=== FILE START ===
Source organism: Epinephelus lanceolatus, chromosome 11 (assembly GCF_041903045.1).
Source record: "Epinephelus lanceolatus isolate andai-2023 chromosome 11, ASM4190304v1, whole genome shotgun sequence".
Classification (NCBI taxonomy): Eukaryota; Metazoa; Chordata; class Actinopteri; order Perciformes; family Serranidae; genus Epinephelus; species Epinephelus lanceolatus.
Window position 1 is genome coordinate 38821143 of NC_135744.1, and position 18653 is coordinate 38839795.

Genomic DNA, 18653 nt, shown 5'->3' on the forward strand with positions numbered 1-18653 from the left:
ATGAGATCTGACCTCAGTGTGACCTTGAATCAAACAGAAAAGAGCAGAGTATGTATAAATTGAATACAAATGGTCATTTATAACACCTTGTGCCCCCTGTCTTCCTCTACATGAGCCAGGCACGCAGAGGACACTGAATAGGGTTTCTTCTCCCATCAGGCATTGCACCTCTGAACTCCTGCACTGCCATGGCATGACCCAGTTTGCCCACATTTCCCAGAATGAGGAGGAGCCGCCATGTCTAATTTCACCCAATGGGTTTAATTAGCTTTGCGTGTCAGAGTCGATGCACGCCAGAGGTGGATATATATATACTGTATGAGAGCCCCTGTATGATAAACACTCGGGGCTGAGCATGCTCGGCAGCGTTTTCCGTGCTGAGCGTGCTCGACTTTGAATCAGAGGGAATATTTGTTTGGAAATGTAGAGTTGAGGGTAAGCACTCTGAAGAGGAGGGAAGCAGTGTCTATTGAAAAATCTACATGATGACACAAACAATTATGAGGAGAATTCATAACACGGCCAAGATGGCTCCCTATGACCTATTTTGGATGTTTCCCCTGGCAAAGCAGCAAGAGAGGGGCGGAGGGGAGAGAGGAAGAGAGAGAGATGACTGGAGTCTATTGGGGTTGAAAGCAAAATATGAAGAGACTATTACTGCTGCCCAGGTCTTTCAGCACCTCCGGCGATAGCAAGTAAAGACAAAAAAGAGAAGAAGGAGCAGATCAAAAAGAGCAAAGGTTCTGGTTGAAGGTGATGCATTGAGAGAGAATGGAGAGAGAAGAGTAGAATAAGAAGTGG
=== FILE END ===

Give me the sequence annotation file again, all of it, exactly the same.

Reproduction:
Source organism: Epinephelus lanceolatus, chromosome 11 (assembly GCF_041903045.1).
Source record: "Epinephelus lanceolatus isolate andai-2023 chromosome 11, ASM4190304v1, whole genome shotgun sequence".
Classification (NCBI taxonomy): Eukaryota; Metazoa; Chordata; class Actinopteri; order Perciformes; family Serranidae; genus Epinephelus; species Epinephelus lanceolatus.
Window position 1 is genome coordinate 38821143 of NC_135744.1, and position 18653 is coordinate 38839795.

Genomic DNA, 18653 nt, shown 5'->3' on the forward strand with positions numbered 1-18653 from the left:
ATGAGATCTGACCTCAGTGTGACCTTGAATCAAACAGAAAAGAGCAGAGTATGTATAAATTGAATACAAATGGTCATTTATAACACCTTGTGCCCCCTGTCTTCCTCTACATGAGCCAGGCACGCAGAGGACACTGAATAGGGTTTCTTCTCCCATCAGGCATTGCACCTCTGAACTCCTGCACTGCCATGGCATGACCCAGTTTGCCCACATTTCCCAGAATGAGGAGGAGCCGCCATGTCTAATTTCACCCAATGGGTTTAATTAGCTTTGCGTGTCAGAGTCGATGCACGCCAGAGGTGGATATATATATACTGTATGAGAGCCCCTGTATGATAAACACTCGGGGCTGAGCATGCTCGGCAGCGTTTTCCGTGCTGAGCGTGCTCGACTTTGAATCAGAGGGAATATTTGTTTGGAAATGTAGAGTTGAGGGTAAGCACTCTGAAGAGGAGGGAAGCAGTGTCTATTGAAAAATCTACATGATGACACAAACAATTATGAGGAGAATTCATAACACGGCCAAGATGGCTCCCTATGACCTATTTTGGATGTTTCCCCTGGCAAAGCAGCAAGAGAGGGGCGGAGGGGAGAGAGGAAGAGAGAGAGATGACTGGAGTCTATTGGGGTTGAAAGCAAAATATGAAGAGACTATTACTGCTGCCCAGGTCTTTCAGCACCTCCGGCGATAGCAAGTAAAGACAAAAAAGAGAAGAAGGAGCAGATCAAAAAGAGCAAAGGTTCTGGTTGAAGGTGATGCATTGAGAGAGAATGGAGAGAGAAGAGTAGAATAAGAAGTGG